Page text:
Packing up the trailer to go to Flagstaff
Every so many months we pack everything up in a trailer and drive to the next destination. We usually budget at least 2 days to pack and a similar number of days to unpack, although we can usually do it in less than 2 days. Our landlords expect that we will meet the letter of our rental contract, and we respect our contract arrangements, so we work hard to meet the letter of the contract, leaving on or before the time set for leaving the house, and leaving it in the state defined in the contract.
We have to pack up our clothes in suitcases except for what we will need in an overnight bag fro the trip. The materials in the bathrooms need to be put into two storage tubs. The materials in the kitchen that we bring along with us needs to go into 3 storage tubs. Different landlords have different equipment in the rental house kitchens, so we need to have a number of items to fill in the gaps, plus we like certain items regardless. The food and spices from the pantry needs to go into two storage tubs. The refrigerated and frozen foods, of course can't be packed up in a cooler until the last moment, on the morning of the road trip.
We assemble our computer workstation / desk to use while we're at each location. This furniture and the computing equipment must also be disassembled before the packing can commence, so we leave our sandi's laptop and my tablet and our phones and chargers while we disassemble everything and pack it in boxes and tubs.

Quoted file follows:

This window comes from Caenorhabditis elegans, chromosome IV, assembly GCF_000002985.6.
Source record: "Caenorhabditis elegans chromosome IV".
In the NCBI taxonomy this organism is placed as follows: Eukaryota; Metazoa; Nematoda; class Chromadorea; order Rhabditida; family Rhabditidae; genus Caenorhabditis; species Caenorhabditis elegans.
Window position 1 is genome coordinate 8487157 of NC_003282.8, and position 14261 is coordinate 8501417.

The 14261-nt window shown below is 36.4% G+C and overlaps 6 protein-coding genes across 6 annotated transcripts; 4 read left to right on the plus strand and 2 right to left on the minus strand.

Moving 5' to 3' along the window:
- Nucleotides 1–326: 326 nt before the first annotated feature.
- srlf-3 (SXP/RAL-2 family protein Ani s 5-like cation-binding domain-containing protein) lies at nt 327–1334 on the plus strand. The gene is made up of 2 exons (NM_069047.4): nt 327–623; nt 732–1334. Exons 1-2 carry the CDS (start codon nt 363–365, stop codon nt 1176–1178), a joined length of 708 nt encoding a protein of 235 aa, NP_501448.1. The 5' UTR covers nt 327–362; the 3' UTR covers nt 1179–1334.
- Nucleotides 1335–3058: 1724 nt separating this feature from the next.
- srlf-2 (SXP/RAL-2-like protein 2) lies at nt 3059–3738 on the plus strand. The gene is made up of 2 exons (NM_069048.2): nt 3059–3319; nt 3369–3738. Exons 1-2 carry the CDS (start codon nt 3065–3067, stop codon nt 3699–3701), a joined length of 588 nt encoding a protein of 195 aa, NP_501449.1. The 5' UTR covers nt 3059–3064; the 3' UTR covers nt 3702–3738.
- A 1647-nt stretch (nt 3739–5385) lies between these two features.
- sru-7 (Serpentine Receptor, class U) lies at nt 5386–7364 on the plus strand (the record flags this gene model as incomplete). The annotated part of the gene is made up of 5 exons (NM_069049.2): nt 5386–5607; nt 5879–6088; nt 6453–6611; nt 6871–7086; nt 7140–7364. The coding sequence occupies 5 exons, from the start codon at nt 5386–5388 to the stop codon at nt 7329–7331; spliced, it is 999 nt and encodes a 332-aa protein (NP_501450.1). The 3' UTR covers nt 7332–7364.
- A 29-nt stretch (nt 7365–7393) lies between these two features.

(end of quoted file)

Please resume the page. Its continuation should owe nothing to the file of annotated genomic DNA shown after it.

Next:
Although we prefer to stay longer at each location, this contrasts with our desire to see as many locations as possible, constrained by the finite amount of time albeit undefined, that we have remaining in our lives. Longer stays mean fewer packing and unpacking cycles, shorter stays means the opportunity to see more places and things and people.
Having the need to transport all of our items from place to place means that I needed to become familiar with trailer considerations, and towing considerations. Our first trailer was a 6 x 10 trailer that seemed ok, and was big enough but it seemed to have a lot of air drag, so we wanted to get a smaller trailer with a lower profile and less drag, which we later did, when we bought a 5 x 8 trailer. Also the first trailer had inexpensive and inappropriate car tires not designed to carry as much weight as was being carried in the trailer. So we had two blowouts one with each tire on the trailer in the middle of the desert in New Mexico, driving from Tucson to Kansas City. I realized that I made the mistake of believing that nobody would sell a trailer with tires that were ill suited for a trailer. I now believe that some people will do almost anything to other people without regard to the potential consequences to the other people, still naive at 63 I guess. When we got back to Kansas City, I researched trailer tire needs, and decided that I wanted overspec'd tires. So I bought truck tires with a "D" rating, which is an 8 ply rating, capable of carrying 2,500 pounds per tire, which is about twice the tires would ever need to carry. As a result of this move, we haven't had any issues with tires since, and after 40,000 miles, the trailer tires look like they're still new.
Life on the road has been quite a learning experience. It's all about the journey, not about the destination. I hope I never stop learning until I die.
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Last Update: June 30, 2015
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